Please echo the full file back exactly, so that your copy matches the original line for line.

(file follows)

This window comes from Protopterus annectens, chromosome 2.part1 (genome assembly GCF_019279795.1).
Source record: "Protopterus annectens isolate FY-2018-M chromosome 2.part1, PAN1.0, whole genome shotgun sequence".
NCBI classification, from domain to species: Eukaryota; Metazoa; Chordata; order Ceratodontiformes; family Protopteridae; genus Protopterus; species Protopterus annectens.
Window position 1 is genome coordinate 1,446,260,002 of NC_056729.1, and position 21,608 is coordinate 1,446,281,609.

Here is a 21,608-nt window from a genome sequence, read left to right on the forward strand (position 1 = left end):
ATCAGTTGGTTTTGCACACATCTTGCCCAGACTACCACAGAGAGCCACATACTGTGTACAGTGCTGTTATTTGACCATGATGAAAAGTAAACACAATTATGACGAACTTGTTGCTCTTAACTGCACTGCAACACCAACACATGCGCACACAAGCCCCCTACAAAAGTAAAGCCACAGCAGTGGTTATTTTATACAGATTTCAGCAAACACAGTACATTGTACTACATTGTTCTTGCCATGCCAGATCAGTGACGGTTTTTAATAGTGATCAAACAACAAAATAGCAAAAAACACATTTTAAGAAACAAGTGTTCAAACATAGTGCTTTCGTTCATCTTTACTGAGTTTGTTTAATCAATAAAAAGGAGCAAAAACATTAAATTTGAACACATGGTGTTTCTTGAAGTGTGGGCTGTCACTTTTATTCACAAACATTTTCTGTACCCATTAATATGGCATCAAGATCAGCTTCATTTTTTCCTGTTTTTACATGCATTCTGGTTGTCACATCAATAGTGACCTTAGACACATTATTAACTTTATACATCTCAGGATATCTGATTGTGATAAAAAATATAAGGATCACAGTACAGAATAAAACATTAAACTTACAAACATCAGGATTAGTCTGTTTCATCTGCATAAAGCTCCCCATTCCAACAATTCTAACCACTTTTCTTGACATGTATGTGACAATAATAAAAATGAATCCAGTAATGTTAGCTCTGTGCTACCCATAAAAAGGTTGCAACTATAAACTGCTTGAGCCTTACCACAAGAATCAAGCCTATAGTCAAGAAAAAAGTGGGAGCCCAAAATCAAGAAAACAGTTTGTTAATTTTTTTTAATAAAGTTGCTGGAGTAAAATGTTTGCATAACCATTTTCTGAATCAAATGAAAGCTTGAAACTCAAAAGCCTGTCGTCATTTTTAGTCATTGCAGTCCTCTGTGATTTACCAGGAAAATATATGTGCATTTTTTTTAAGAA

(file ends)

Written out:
This window comes from Protopterus annectens, chromosome 2.part1 (genome assembly GCF_019279795.1).
Source record: "Protopterus annectens isolate FY-2018-M chromosome 2.part1, PAN1.0, whole genome shotgun sequence".
NCBI classification, from domain to species: Eukaryota; Metazoa; Chordata; order Ceratodontiformes; family Protopteridae; genus Protopterus; species Protopterus annectens.
Window position 1 is genome coordinate 1,446,260,002 of NC_056729.1, and position 21,608 is coordinate 1,446,281,609.

Here is a 21,608-nt window from a genome sequence, read left to right on the forward strand (position 1 = left end):
ATCAGTTGGTTTTGCACACATCTTGCCCAGACTACCACAGAGAGCCACATACTGTGTACAGTGCTGTTATTTGACCATGATGAAAAGTAAACACAATTATGACGAACTTGTTGCTCTTAACTGCACTGCAACACCAACACATGCGCACACAAGCCCCCTACAAAAGTAAAGCCACAGCAGTGGTTATTTTATACAGATTTCAGCAAACACAGTACATTGTACTACATTGTTCTTGCCATGCCAGATCAGTGACGGTTTTTAATAGTGATCAAACAACAAAATAGCAAAAAACACATTTTAAGAAACAAGTGTTCAAACATAGTGCTTTCGTTCATCTTTACTGAGTTTGTTTAATCAATAAAAAGGAGCAAAAACATTAAATTTGAACACATGGTGTTTCTTGAAGTGTGGGCTGTCACTTTTATTCACAAACATTTTCTGTACCCATTAATATGGCATCAAGATCAGCTTCATTTTTTCCTGTTTTTACATGCATTCTGGTTGTCACATCAATAGTGACCTTAGACACATTATTAACTTTATACATCTCAGGATATCTGATTGTGATAAAAAATATAAGGATCACAGTACAGAATAAAACATTAAACTTACAAACATCAGGATTAGTCTGTTTCATCTGCATAAAGCTCCCCATTCCAACAATTCTAACCACTTTTCTTGACATGTATGTGACAATAATAAAAATGAATCCAGTAATGTTAGCTCTGTGCTACCCATAAAAAGGTTGCAACTATAAACTGCTTGAGCCTTACCACAAGAATCAAGCCTATAGTCAAGAAAAAAGTGGGAGCCCAAAATCAAGAAAACAGTTTGTTAATTTTTTTTAATAAAGTTGCTGGAGTAAAATGTTTGCATAACCATTTTCTGAATCAAATGAAAGCTTGAAACTCAAAAGCCTGTCGTCATTTTTAGTCATTGCAGTCCTCTGTGATTTACCAGGAAAATATATGTGCATTTTTTTTAAGAA